OAK HILL- The construction of the Oak Hill Sanitary Board’s $23 million sewer project will be conducted to avoid disturbing soils with high PCB levels.
Recently, the U.S. EPA took 88 soil and water samples in the Minden area, looking for the concentration level of a group of chemicals called Polychlorinated Biphenyls (“PCBs”), a cancer-causing substance. EPA found that two of the soil samples in the Minden area tested slightly above the one part per million (“ppm”) residential clean up level, at 1.2 and 1.3 ppm. Two Arbuckle Creek sediment samples measured 50 and 6.2 ppm.
The Sanitary Board’s $23 million project includes construction of a $760,000 force main from the former Arbuckle Public Service District sewer plant in Minden, which the City of Oak Hill now owns and operates, to Oak Hill’s existing Minden Road sewer plant.
“EPA has been very cooperative with the Sanitary Board and its engineers,” said Oak Hill City Manager and Sanitary Board Member, Bill Hannabass. “EPA has provided us with detailed information on the locations of itsrecent samples and the results from each location. We are comparing that data to our construction plans. We will conduct our own sampling and testing at points along the center line of our sewer main. If we find that our construction route will go through areas with PCB concentrations above the risk level, we will consider making a modification to the route, or utilizing construction practices that avoid soil disturbances, such as using directional drilling instead of conventional open trenching,” stated Hannabass.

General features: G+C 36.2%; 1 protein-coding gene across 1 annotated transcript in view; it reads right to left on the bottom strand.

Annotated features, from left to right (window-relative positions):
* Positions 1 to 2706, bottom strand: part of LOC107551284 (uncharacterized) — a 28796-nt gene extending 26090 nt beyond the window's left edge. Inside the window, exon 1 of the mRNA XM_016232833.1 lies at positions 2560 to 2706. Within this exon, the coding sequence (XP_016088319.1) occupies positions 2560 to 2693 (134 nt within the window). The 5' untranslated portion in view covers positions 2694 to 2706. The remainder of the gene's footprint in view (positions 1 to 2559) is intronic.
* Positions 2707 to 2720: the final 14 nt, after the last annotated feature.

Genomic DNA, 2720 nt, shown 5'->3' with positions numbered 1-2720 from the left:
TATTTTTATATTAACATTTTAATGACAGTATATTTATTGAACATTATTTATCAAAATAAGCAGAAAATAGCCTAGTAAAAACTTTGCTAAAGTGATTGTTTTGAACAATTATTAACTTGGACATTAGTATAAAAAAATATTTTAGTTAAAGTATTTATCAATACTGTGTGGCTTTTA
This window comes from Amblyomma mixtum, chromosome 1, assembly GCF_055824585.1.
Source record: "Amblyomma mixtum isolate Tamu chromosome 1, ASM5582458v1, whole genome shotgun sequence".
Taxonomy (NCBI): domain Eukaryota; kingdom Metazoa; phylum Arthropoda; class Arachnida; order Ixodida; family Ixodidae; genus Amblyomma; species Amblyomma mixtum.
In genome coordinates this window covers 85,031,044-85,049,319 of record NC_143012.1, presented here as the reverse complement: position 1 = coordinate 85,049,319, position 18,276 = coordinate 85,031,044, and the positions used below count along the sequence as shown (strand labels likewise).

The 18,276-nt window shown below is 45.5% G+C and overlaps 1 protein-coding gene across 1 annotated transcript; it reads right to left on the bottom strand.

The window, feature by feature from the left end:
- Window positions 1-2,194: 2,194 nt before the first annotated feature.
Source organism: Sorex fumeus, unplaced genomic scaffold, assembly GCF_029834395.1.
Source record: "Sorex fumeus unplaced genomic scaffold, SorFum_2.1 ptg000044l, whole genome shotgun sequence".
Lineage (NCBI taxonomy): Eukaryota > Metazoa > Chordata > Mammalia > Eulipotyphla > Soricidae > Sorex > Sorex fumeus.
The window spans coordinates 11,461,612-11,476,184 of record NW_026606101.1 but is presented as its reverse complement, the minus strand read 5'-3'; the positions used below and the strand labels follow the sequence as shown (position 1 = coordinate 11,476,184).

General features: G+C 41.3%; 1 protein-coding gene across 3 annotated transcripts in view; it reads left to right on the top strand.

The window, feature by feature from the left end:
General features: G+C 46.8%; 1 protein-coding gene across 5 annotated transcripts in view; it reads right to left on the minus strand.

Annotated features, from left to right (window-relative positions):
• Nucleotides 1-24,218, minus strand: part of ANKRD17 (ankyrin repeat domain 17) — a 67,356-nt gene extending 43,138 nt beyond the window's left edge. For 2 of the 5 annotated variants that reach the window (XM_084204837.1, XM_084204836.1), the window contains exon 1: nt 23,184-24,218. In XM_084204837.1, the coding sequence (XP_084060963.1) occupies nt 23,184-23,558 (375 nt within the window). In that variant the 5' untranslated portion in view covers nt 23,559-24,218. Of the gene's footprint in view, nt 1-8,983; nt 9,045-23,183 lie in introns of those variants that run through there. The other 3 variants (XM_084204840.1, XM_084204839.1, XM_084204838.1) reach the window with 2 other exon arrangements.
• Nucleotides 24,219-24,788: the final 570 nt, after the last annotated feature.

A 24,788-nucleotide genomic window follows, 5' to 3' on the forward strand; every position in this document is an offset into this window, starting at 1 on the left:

“I am very confident we can successfully work around this problem,” continued Hannabass. “Our project will greatly benefit the local environment by decommissioning the former Arbuckle PSD sewer plant, which has a long record of discharge violations, and upgrading the city’s two treatment plants to handle increased volumes and provide better treatment.”